Let me start by saying how grateful I am to everybody involved in the decision making process three years ago which allowed for an 8th year position to be included in the budget. This means that after completing class 7 in the primary school and 7 years in playgroup and kindergarten each teacher is given a terms sabbatical or less depending on the class they started teaching in the primary school, for example some teachers step in to take over a class when their class teacher leaves. As I sadly took leave and said farewell to my class at the end of 2013 I also happily looked forward to a full term of rest.
I have just returned to Gaia after my terms sabbatical, feeling grateful, rested, refreshed and ready to meet the many challenges of a growing school. A week before returning however my colleagues and I attended the National Waldorf Teacher’s conference at Roseway Waldorf School in Durban. This conference was a wonderful opportunity to connect with other teachers and schools to share our successes, trials, inspirations and to gain a deeper understanding of the impulses which Waldorf education stems from. Although there are many lectures, discussion groups and artistic workshops to attend we all feel that our lives and thinking have been enriched in one way or another and the attitude of having lots to learn continues to guide our teaching.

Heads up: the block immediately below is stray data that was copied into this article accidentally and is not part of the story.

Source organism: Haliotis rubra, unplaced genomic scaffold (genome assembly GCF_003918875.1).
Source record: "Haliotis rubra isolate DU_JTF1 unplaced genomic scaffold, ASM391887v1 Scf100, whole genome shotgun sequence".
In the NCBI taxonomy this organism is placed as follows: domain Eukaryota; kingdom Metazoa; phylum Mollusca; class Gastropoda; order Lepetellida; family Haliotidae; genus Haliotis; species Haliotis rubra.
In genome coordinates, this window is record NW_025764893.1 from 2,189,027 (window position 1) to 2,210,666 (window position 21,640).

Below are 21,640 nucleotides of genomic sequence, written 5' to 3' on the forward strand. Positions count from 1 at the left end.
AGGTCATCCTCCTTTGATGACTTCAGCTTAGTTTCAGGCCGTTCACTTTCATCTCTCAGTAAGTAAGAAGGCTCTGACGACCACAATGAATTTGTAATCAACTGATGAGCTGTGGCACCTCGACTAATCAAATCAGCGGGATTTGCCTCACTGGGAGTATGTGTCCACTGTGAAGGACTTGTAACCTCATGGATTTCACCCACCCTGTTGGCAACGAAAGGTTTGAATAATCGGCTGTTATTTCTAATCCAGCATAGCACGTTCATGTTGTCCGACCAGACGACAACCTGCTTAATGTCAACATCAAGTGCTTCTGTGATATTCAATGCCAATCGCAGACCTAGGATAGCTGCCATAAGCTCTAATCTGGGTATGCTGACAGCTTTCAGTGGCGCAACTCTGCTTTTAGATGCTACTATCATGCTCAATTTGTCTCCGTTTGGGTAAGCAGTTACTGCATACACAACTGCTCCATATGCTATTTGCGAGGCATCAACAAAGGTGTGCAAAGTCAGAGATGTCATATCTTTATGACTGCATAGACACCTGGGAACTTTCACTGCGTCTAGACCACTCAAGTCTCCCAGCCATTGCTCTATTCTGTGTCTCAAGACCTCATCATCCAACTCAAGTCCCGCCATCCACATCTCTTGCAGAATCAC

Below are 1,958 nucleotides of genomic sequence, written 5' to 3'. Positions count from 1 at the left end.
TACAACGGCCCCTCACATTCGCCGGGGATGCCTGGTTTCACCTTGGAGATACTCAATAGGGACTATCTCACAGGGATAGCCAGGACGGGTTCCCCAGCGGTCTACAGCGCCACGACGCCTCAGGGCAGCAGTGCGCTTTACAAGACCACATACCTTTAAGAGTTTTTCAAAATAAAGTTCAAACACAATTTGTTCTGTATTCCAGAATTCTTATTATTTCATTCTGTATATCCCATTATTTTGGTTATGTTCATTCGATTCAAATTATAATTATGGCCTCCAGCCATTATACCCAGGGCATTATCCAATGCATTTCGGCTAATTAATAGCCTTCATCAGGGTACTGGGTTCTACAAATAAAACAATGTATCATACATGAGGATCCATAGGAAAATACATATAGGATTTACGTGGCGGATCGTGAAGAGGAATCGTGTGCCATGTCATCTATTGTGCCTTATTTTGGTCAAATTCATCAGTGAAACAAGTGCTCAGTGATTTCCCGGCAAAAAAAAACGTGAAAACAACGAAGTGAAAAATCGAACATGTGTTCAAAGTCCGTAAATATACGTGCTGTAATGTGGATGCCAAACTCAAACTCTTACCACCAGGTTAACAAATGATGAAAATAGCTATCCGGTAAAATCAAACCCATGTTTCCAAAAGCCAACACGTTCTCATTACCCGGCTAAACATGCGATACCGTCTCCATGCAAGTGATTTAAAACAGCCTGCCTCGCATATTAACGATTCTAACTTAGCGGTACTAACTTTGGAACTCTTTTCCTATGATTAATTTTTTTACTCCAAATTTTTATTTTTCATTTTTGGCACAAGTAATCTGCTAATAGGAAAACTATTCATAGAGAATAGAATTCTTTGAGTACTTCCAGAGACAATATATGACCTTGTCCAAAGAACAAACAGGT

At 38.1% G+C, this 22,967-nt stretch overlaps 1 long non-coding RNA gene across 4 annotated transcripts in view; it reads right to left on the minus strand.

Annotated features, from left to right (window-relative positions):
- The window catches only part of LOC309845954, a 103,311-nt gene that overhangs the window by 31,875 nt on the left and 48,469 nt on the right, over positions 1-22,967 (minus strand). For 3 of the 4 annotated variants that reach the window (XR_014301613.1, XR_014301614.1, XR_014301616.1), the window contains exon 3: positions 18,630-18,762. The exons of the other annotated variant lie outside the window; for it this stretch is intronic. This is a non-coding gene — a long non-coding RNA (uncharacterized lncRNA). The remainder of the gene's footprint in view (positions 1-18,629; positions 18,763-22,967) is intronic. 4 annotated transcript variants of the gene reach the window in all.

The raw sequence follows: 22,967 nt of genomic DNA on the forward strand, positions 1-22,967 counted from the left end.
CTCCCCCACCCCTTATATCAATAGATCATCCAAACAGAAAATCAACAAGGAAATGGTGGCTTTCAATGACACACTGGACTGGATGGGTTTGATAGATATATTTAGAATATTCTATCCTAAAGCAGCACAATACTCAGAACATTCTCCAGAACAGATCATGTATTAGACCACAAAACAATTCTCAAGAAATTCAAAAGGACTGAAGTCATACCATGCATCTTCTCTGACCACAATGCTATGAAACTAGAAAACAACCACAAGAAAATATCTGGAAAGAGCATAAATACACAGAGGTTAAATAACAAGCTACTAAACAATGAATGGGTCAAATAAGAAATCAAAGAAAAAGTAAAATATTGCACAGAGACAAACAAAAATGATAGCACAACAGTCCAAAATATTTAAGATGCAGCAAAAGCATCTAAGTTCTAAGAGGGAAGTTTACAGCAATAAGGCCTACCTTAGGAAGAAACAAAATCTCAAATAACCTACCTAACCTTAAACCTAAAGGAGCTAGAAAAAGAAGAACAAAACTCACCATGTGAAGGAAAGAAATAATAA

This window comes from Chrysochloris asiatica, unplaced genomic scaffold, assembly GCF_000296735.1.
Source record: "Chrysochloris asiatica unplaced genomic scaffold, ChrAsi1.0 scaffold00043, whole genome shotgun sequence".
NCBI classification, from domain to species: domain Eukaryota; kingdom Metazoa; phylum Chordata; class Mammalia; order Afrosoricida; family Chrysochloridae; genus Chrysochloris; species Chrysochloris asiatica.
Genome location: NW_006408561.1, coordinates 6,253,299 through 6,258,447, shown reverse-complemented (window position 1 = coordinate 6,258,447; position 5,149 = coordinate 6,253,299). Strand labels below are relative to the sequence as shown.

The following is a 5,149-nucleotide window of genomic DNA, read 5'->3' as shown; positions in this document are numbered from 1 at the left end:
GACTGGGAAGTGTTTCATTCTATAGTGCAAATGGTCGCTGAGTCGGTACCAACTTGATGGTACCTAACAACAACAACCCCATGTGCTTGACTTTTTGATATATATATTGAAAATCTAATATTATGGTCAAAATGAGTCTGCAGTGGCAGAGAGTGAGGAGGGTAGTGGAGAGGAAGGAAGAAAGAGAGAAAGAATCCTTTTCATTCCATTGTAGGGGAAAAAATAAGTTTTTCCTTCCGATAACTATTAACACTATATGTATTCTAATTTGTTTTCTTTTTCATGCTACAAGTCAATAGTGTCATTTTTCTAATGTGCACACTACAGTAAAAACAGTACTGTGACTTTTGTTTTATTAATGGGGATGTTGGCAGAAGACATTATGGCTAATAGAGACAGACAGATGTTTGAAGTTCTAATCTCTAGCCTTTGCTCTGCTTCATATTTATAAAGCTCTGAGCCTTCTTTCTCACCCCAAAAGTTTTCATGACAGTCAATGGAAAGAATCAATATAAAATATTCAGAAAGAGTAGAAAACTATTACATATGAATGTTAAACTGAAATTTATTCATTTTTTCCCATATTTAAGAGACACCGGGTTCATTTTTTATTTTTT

On my sabbatical I spent a lot of time running around ordering bricks and lintels for our second building contractor because our first one turned out to be a rogue who ran off with our money, but that’s a story for a different newsletter. I also spent time in quiet reflection on the past seven years I spent with my class. This I now realise is a necessary activity that has to take place in order for the fruits of the previous seven years to ripen fully. Nothing is ever fully completed and there is always some new seed that may spring from the decay of an old plant. Our children need to learn in an environment where there is an appreciation that knowledge is something that continues to grow and unfold.
I did not have the privilege of a Waldorf education when I was younger and I have viewed my years of studying and teaching as a re-education. Having finished primary school I can feel the subtle benefits in the way I feel about the world around me. It’s difficult to describe or put into words as it is so ethereal and subtle that even I have difficulty holding onto it and understanding it sometimes. It is beautiful though and as a mother I am very clear that I am giving my children the best education possible.
One of the discussions that arose during our conference was why Waldorf education is not known or chosen by many people and how this can be changed. Answers and reasons were given and guessed at and it may always remain one of those things we will never know, but I think it’s an education you arrive at when you are ready to receive it for your soul’s growth. It is an education that I arrived at through my children. Many others parents are there because of their children without knowing too much about what Waldorf is and how it can enrich their own lives. It is a journey well worth exploring. I have forgotten the author of this quote but it has always stayed with me. “A mind that has been changed by a new idea can never go back to its original dimensions.”
My gratitude ultimately lies with Rudolf Steiner, the genius behind Waldorf education.